“This could be an opportunity to refocus – to be the tech enabler, rather than the end product or solution provider. Sigfox has to create a friendlier environment for an ecosystem to develop. It has to ask itself which features – at network level and cloud level – developers want in order to create devices and solutions. It must not try to be all-things to all-people, and get away from its strengths. Which is what has hindered it until now.”
Back to Morrish at Transforma Insights; operators and customers need to be convinced just that the lights will stay on, he says. “Unabiz needs to make some commitments to operators, to ensure business continuity in the event Sigfox goes bust again. It will probably need to arrange for the core network code to be available to operators, or to somehow ring-fence some core functions so the network continues in the event Sigfox fails. Otherwise Sigfox operators are going to be very reluctant to invest, or even to sell more connections – and diversification into LoRaWAN might seem appealing.”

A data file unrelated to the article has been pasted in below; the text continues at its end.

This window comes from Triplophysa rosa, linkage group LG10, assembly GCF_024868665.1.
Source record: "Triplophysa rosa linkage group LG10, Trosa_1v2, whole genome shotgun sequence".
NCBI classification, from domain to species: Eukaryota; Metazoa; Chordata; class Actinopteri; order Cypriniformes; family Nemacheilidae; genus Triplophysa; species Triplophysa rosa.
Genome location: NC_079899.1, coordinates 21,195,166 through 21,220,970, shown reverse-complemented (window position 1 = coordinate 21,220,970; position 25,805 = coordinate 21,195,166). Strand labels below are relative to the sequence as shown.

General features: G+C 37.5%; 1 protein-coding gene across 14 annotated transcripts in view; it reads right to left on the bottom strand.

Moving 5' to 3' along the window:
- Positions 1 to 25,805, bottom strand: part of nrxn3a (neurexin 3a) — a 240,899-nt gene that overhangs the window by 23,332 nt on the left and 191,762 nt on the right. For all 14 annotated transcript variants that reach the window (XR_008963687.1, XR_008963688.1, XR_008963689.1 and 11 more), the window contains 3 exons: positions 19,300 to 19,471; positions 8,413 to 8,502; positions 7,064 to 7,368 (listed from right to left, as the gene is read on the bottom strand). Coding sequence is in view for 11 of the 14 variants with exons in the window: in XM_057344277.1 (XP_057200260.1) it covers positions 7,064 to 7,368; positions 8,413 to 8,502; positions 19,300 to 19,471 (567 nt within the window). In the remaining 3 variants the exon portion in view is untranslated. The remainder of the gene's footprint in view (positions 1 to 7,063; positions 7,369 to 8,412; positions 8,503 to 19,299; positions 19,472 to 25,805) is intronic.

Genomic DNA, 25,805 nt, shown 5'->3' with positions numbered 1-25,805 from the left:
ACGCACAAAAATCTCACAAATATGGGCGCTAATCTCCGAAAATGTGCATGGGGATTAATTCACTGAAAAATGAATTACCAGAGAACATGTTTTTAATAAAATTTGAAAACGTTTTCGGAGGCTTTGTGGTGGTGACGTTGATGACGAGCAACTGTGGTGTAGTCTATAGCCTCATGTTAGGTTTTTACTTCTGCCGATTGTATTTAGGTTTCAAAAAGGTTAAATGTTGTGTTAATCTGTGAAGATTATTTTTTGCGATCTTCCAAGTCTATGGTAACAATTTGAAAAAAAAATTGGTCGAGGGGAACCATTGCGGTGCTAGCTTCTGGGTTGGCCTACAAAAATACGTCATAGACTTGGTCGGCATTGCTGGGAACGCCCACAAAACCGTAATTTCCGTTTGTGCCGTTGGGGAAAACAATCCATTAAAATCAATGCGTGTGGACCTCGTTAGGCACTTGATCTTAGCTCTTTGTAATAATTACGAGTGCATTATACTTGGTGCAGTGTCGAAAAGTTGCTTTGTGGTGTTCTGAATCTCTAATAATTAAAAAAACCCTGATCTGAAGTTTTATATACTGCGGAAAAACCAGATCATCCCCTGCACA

He adds: “Operators and customers need to be reassured, but that is going to be difficult. There is not much money with super-cheap connectivity and Sigfox has already failed once. On one side, some operators have suggested that the licence fees are too high; on the other, Sigfox has been overly-reliant on revenues from hardware sales for network rollout. The best solution is massive-volume growth, but it is hard to see that happening – it’s a catch-22. Unabiz needs anchor clients with the necessary scale to justify a network rollout by themselves.